In her autobiography Rosa remembered: “At the time I was arrested I had no idea it would turn into this. It was just a day like any other day. The only thing that made it significant was that the masses of the people joined in.”
On the morning of 5 December, a group of leaders from the African American community gathered at the Mount Zion Church. There they set up the Montgomery Improvement Association (MIA) and elected a young minister from the Dexter Avenue Baptist Church to lead it. His name was Martin Luther King.
When Rosa arrived at the courthouse for her trial that day she was greeted by a crowd of around 500 supporters. Rosa was found guilty of sitting in an “undesignated bus seat” and was fined $10, as well as a $4 court fee—a substantial sum in those days.
The one-day bus boycott was a huge success: the vast majority of Montgomery’s black population refused to use the buses. Some shared cars, while others took cabs, but most of the estimated 40,000 African American community walked to work—some as far as 20 miles. The boycott was so successful the MIA argued to continue it until the buses were desegregated. Some white people also supported the boycott, either by refusing to take the bus themselves or by driving black people to work in their cars.
White supremacists used violence to try to break the boycott. Black churches were burned, and both King’s and Nixon’s homes were destroyed by bombs. Rosa herself received dozens of death threats.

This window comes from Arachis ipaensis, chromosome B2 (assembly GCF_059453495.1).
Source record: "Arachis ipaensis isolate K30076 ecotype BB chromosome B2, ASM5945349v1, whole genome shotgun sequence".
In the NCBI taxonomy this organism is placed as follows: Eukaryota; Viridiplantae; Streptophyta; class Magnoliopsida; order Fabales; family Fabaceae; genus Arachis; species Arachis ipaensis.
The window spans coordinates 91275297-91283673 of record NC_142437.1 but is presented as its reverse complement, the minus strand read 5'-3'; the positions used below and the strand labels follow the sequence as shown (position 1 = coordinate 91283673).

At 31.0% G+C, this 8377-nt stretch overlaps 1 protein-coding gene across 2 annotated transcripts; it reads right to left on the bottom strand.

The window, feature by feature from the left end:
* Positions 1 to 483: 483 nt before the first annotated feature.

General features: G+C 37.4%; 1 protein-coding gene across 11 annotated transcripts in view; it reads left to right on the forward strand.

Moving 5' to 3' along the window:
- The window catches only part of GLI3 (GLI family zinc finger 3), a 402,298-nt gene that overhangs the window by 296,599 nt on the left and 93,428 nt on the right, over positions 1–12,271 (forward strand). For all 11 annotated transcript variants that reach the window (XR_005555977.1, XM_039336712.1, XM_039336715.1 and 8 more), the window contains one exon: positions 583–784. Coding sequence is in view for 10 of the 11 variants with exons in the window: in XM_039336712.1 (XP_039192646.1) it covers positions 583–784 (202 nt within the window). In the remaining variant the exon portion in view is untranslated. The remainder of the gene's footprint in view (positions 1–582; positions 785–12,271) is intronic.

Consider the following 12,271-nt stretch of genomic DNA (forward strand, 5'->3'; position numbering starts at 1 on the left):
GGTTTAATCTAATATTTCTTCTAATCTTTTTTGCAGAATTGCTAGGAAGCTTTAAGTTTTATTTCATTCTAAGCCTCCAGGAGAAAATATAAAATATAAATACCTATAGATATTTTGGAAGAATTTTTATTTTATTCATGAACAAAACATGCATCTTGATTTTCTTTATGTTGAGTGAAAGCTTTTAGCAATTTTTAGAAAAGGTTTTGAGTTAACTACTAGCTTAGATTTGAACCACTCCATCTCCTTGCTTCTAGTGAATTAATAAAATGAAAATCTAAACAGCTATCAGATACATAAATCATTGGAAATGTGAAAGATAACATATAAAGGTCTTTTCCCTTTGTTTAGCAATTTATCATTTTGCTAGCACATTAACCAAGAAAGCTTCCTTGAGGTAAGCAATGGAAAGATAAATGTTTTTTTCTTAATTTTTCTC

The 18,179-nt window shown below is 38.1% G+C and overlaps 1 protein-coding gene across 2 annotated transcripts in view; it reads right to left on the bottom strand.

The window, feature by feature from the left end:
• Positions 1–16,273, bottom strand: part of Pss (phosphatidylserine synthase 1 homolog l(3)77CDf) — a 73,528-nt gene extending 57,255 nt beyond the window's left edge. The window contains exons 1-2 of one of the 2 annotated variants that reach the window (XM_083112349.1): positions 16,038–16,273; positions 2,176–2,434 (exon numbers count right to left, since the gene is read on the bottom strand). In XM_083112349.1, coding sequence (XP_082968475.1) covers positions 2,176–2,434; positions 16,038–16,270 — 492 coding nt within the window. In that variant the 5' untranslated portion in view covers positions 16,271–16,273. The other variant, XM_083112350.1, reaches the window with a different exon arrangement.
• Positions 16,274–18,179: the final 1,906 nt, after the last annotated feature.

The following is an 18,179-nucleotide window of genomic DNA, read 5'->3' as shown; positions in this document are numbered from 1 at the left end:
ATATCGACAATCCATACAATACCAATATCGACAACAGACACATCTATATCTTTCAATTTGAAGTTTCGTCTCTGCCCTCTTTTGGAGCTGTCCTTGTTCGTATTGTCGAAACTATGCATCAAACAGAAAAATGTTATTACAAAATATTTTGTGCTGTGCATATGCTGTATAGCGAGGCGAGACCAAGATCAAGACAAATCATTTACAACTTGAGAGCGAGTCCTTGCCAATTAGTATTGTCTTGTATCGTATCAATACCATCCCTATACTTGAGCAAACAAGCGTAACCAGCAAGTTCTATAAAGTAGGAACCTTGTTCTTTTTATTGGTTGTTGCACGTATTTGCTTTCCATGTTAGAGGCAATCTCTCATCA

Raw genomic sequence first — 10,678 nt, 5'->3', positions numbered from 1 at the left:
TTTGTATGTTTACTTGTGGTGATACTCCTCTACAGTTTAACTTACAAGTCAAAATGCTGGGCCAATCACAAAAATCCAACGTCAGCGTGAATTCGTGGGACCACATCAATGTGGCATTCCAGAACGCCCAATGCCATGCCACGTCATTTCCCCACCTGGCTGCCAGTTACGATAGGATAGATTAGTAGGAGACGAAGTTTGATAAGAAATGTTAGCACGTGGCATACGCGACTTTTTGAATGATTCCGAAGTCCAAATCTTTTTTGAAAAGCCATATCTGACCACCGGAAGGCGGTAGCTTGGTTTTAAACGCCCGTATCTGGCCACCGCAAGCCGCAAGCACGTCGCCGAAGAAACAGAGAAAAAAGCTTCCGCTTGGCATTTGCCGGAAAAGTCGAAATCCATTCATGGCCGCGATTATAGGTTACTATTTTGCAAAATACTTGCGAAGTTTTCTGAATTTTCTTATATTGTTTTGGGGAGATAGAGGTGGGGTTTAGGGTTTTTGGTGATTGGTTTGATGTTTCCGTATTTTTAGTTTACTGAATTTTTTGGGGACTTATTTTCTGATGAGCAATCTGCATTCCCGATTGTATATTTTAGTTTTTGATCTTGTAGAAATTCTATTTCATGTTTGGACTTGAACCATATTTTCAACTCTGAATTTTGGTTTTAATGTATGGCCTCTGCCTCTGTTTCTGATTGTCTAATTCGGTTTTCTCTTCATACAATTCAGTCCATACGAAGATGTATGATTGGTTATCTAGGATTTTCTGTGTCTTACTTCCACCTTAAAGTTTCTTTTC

In addition to the bus boycott, the MIA also took legal action against the Montgomery authorities. They filed a lawsuit challenging segregation on the buses. In June 1956, the district court declared the racial segregation laws unconstitutional. The city authorities appealed against the court’s decision, but on 13 November 1956, the US Supreme Court upheld the lower court’s ruling.
The bus company—facing financial ruin after the court case—agreed to lift its enforcement of segregation on public buses, and the boycott officially ended on 20 December 1956. The 381-day boycott was one of the largest and most successful mass movements against racial segregation in history.
When it ended, the first person to get on the bus on 21 December was Rosa Parks. She sat on the front seat. That front-seat ride was symbolic of a much bigger achievement. Shortly before her death in 2005, Rosa spoke to a group of students, explaining, “I would like to be remembered as a person who wanted to be free… so other people would be also free.”
- I am Rosa Parks by Brad Meltzer (Dial) Picture book format. Part of the Ordinary People Change the World series.
- Rosa Parks: My Story by Rosa Parks and James Haskins (Puffin Books) For older children and young adults
- The Rebellious Life of Mrs Rosa Parks by Jeanne Theoharis (Beacon Press)
- Rosa Parks by Douglas G Brinkley (Penguin Books)
- Rosa Parks’ Story (DVD)